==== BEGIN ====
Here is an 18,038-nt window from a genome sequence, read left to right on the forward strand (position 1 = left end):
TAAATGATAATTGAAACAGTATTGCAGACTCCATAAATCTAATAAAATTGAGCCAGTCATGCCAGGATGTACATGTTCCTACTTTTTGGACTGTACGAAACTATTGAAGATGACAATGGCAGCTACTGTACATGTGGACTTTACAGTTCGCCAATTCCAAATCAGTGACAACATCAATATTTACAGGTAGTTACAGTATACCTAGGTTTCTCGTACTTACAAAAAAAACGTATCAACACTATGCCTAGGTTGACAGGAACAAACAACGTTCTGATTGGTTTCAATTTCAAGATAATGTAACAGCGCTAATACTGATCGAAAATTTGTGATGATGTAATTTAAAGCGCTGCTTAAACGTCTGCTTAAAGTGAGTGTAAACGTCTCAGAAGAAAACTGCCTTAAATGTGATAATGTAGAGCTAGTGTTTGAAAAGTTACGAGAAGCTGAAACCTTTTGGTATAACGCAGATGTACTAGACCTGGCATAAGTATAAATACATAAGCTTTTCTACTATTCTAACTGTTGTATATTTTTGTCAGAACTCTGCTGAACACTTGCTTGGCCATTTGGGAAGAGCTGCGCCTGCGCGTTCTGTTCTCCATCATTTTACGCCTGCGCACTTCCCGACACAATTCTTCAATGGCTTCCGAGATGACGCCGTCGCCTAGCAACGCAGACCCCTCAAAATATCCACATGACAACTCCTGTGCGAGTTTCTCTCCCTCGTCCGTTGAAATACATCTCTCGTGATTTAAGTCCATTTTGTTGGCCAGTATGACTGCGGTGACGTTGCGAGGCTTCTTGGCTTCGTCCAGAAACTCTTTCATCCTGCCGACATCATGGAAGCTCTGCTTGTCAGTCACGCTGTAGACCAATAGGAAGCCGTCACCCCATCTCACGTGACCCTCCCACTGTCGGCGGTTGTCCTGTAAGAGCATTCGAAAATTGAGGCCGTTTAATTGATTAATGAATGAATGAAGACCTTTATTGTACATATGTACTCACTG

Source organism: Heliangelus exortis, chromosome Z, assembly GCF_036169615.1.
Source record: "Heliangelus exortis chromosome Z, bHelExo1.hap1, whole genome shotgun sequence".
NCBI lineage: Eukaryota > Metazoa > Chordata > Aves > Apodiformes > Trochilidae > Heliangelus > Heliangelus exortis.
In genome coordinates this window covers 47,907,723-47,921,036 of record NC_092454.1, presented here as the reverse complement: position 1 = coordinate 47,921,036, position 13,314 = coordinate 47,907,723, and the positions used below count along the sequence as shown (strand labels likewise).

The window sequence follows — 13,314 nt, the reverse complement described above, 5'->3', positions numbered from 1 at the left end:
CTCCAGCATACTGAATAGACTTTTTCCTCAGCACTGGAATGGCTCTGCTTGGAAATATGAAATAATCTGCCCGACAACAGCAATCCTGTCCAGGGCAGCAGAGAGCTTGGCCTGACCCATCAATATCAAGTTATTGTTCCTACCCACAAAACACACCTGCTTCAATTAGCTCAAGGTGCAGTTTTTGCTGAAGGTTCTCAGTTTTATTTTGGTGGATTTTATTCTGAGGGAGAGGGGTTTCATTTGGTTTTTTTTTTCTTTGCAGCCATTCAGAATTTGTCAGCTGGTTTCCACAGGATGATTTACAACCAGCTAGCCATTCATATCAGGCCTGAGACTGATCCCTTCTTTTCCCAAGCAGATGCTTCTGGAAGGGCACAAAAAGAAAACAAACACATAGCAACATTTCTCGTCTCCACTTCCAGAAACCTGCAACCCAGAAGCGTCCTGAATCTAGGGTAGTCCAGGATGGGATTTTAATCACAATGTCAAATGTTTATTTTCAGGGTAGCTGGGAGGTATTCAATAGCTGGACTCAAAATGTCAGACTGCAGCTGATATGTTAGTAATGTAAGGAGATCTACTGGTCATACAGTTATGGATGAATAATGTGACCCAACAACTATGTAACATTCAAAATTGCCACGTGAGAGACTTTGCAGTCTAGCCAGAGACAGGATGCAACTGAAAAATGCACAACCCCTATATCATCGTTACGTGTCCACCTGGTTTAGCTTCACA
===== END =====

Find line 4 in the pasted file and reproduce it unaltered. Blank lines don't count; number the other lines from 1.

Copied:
Source record: "Heliangelus exortis chromosome Z, bHelExo1.hap1, whole genome shotgun sequence".